Poor communication results in little use of EAPs

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Poor communication results in little use of EAPs

Only a tenth of HR feels that employees value their employee assistance program (EAP) and an even smaller amount use it, raising the opinion this is due to how badly communicated employee benefits are.

This came from research conducted by Towergate Health & Protection, an independent insurance broking service for businesses and individuals who specialise in health and wellbeing advice. They found that only 10 per cent of HR feel employees see their EAP as a valued service and only 5 per cent use it.

The vast majority of HR (90 per cent) feel it is their responsibility to communicate benefits to their employees, whereas only 18 per cent use internal marketing or communications departments.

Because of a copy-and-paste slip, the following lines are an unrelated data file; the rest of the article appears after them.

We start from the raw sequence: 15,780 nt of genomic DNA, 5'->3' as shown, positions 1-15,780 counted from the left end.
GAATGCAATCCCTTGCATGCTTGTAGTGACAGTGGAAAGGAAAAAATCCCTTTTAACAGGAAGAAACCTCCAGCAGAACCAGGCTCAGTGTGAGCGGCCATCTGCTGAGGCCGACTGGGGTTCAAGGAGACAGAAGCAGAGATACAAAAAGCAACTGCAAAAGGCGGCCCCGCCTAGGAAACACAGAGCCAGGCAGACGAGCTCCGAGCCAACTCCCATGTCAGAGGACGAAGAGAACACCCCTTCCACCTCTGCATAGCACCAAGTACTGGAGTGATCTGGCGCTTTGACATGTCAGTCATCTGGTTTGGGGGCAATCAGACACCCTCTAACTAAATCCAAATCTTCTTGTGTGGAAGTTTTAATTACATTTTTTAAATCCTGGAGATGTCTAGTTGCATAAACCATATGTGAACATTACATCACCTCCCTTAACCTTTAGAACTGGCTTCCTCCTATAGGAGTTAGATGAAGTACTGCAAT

Towergate believes in order for “health and wellbeing benefits to be valued and utilised, they need to be understood, and this means having a clear communications plan.”

The health and wellbeing advice business explained that employees are less likely to be aware of benefits if they are not regularly communicated or explained to staff.

Brett Hill, distribution director for Towergate Health & Protection said:

There’s clearly a disconnect between what employers are doing to support the mental wellbeing of their staff and what support employees are aware of.

If companies want their work in supporting mental wellbeing to really make a difference, ie for employees to be aware of that help, to understand what it entails, value it, use it, and get support when they need it, communication needs to take centre stage.

This is the second time this week’s communication has been seen as a pivotal problem in employee relations as  49 per cent of permanent employees believe they are being paid unfairly and that this perception is being driven by their bosses’ lack of communication around pay.

This was discovered by the CIPD’s report, ‘Reward Management 2019’, which also found that 66 per cent believe that most people in their organisation are not being paid fairly.

Towergate spoke to 39 HR managers who represent over 17,000 employees collectively to gather these results.

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